Are social enterprises a worthwhile investment? Ashoka’s Arab World director says yes

Established in 1981, Ashoka is one of the world’s leading international non-profit organizations that supports social entrepreneurs. Through their unique fellowship program, Ashoka searches the globe for innovative social entrepreneurs bringing significant positive change to their community. Through a rigorous vetting process, Ashoka selects social entrepreneurs to become a fellow of the organization.

The Ashoka Fellowship provides these entrepreneurs with financial and professional support, as well as access to the organization’s global network to maximize their impact. Since their foundation almost 40 years ago, Ashoka has selected more than 3,500 fellows in over 92 countries around the world.

Ashoka’s Arab World office was founded by its current regional director Iman Bibars (who is also vice president of Ashoka Global) in 2003, a time when “the value of social entrepreneurship was largely unknown in Egypt and the region” she said to Business Forward. This was also a time when “existing efforts in the social sector centered around funding social causes through charity or for political reasons, social entrepreneurship was a radically different concept.” Since then, Ashoka has selected 112 fellows and expanded to 11 Arab countries.

According to Bibars, Ashoka’s collaborative work with social entrepreneurs across the Middle East and North Africa (MENA) region has “impacted 30 million people throughout the Arab World.”

Bibars spoke exclusively to Business Forward to tell us about Ashoka’s impact, the importance of social entrepreneurship, why social enterprises are a worthy investment, the current challenges facing aspiring entrepreneurs and how these challenges can be overcome.

How many people has Ashoka affected in Egypt over the course of its history?

From Egypt alone, Ashoka has elected 56 Fellows, to whom we provide lifelong support for their social initiatives. These fellows work to advance the SDGs and both local and global initiatives for positive change. Because our Fellows work on a wide variety of topics and utilize a range of methodologies, it is impossible to place an exact figure on the positive change stemming directly from their work, as their impact is both direct and indirect. However, we do know that the work of our Fellows has influenced 20 national policies and directly benefited over 3 million people, and we have mobilized $17 million to enhance social entrepreneurship in the region.

Why should people invest in social enterprises?

Social entrepreneurs are one of the best investments you can make. For economies and businesses to function, society must first be stable.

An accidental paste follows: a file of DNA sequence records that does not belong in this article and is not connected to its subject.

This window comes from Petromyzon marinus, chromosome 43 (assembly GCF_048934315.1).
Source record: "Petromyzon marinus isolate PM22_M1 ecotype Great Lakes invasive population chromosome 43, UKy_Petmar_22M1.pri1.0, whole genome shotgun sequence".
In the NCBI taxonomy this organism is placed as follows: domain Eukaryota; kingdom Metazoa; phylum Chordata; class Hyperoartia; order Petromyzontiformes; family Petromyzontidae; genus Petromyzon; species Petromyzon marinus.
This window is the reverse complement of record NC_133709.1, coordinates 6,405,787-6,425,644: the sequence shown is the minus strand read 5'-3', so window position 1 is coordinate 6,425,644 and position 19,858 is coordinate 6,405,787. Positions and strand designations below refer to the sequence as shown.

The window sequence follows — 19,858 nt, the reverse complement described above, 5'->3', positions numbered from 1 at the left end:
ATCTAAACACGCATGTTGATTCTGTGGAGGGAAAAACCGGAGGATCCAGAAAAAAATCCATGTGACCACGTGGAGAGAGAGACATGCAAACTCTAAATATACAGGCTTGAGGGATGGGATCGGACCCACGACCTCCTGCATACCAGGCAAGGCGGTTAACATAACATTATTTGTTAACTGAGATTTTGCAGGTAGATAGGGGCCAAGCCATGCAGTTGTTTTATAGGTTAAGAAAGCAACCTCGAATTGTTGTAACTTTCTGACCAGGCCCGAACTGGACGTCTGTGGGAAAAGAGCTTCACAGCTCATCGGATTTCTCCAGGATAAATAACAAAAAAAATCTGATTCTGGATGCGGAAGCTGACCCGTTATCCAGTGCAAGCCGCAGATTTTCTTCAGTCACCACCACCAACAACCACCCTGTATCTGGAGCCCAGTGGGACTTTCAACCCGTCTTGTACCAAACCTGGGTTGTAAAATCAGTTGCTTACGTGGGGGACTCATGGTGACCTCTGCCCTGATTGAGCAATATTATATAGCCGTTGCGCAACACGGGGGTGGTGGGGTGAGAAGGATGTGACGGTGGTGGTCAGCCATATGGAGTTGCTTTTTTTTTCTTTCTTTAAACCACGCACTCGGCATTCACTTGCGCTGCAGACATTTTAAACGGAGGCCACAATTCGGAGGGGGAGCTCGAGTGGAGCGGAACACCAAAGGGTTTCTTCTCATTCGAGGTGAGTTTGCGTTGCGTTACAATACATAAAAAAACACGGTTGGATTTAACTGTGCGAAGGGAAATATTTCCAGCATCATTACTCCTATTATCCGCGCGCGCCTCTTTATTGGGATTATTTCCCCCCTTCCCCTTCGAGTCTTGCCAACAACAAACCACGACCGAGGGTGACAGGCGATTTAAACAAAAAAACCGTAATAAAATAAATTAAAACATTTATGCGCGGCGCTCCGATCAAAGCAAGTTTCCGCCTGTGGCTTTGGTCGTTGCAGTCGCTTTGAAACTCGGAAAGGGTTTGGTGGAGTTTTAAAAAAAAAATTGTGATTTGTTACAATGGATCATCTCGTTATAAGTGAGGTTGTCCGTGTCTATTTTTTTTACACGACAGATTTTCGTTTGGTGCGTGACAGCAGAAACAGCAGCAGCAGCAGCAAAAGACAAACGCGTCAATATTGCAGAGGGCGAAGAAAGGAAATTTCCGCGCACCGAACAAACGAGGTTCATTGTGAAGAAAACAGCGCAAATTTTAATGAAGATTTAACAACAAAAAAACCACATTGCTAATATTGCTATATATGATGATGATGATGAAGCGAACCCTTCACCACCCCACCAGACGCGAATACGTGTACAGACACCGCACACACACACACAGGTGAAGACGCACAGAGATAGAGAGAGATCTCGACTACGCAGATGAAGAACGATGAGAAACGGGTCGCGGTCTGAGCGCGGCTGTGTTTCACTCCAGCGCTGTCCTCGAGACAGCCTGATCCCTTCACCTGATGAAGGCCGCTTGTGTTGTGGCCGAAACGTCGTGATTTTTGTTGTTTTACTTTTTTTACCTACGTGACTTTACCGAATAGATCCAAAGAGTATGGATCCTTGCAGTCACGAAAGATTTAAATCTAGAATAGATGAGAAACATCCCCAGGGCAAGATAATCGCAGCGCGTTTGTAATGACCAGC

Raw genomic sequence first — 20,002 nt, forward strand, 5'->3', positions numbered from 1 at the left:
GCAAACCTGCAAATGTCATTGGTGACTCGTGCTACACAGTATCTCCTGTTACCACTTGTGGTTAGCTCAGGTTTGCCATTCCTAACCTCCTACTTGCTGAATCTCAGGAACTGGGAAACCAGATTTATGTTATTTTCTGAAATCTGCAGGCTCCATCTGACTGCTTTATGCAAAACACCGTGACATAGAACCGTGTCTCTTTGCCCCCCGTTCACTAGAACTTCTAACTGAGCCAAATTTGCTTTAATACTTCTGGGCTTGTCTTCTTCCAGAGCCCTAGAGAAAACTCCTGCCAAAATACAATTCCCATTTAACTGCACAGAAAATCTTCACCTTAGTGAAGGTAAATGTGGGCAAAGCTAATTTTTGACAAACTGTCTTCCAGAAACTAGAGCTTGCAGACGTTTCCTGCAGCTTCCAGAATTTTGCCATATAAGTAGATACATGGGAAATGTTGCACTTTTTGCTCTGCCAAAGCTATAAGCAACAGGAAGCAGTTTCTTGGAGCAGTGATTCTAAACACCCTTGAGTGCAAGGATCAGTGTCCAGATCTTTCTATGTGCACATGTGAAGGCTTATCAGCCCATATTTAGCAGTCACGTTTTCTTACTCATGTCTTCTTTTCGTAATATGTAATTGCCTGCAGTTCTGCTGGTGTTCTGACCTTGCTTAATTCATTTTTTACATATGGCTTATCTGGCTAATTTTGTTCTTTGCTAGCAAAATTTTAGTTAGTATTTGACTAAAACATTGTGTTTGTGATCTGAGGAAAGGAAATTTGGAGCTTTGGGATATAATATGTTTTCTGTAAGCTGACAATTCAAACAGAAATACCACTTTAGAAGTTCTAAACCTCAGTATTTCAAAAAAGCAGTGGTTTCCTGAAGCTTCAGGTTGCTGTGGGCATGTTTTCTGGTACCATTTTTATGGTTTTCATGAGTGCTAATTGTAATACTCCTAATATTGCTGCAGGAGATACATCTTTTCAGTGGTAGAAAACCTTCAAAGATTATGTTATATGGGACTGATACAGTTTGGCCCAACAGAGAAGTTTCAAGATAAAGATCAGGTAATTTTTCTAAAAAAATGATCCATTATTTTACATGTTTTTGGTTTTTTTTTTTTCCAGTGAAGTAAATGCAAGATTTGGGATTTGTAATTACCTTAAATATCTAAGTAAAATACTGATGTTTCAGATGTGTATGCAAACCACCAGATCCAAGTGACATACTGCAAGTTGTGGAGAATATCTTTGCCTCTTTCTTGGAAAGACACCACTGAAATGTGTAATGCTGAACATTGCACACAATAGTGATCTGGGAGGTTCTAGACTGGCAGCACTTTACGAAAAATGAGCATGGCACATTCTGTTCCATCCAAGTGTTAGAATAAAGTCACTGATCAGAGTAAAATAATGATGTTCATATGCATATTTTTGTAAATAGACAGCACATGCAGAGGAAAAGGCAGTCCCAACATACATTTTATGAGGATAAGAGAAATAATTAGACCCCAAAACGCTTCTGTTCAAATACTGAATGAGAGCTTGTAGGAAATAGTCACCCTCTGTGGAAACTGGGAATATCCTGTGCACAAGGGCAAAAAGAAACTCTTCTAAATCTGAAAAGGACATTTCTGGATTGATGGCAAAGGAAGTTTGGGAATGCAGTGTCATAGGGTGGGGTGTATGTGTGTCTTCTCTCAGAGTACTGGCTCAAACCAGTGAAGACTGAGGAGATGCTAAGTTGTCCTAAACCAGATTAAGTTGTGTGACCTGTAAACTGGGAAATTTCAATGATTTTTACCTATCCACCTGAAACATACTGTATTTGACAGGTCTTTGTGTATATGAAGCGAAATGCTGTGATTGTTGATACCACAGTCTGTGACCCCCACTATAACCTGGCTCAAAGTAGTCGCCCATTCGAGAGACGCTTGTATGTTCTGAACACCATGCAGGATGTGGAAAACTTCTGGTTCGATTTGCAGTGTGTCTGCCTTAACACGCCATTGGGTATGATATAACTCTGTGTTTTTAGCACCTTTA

At Ashoka we look not just for funders or investors, but true partnerships working to achieve a shared vision. We detail this vision for partnership in the report “Embracing Complexity: Toward a shared understanding of funding systems change,” […] that was launched at Davos on January 24. The report highlights five key principles that allow donors and investors in the social sector to more effectively support the systems-change Ashoka and our Fellows strive toward, which are: embrace a systems mindset; support evolving paths to systems change; work in true partnership with systems change leaders; prepare for long-term engagement; collaborate with other stakeholders.

What are the economic benefits?

The micro and macroeconomic benefits of social entrepreneurship are huge. Not only does it create jobs and build more diverse economies, but it also plays a key role in creating more equitable, empathetic societies that are positioned to prosper.

Have recent reforms made it easier for Egyptians to establish social enterprises?

The laws governing NGOs have improved greatly over the past years, but also still have room for improvement. It is still time-consuming and quite labor-intensive to register and operate an NGO in Egypt. These laws should be reformed to allow for a friendlier legal environment for NGOs.

What challenges do Egyptians wishing to start their own social enterprise still face and how do they differ from conventional enterprises? What challenges do current social entrepreneurs face in Egypt?

The real problem for startups and even social enterprises in Egypt is the lack of a bankruptcy law. This prevents many entrepreneurs from taking loans, out of fear that they will be unable to repay them, and thus face jail time. The inability to take out loans stunts or even prevents growth, and greatly limits the number of people able to pursue such endeavors. With a lack of a bankruptcy law, we are stifling the growth of the economy, and especially the entrepreneurship community.

What policies would you recommend with regards to social enterprises?

I believe that Egypt must create a bankruptcy law to enable growth, and allow for hybrid business models. These hybrids would be similar to the B-corps model in the United States – corporations that balance profit with purpose. We also need to create more incentives for this business community to invest in social entrepreneurs.

Additionally, the funding ecosystem in Egypt has significant room for growth. Although there are Angel Investors and some Venture Capital, it is not yet enough. Social entrepreneurs and entrepreneurs alike typically have a longer profit horizon, meaning they often cannot generate the immediate profits some investors look for. This calls for patient capital that is motivated to put their money in places that can really make a long-term sustainable difference, even if it means a longer return on investment timeline.

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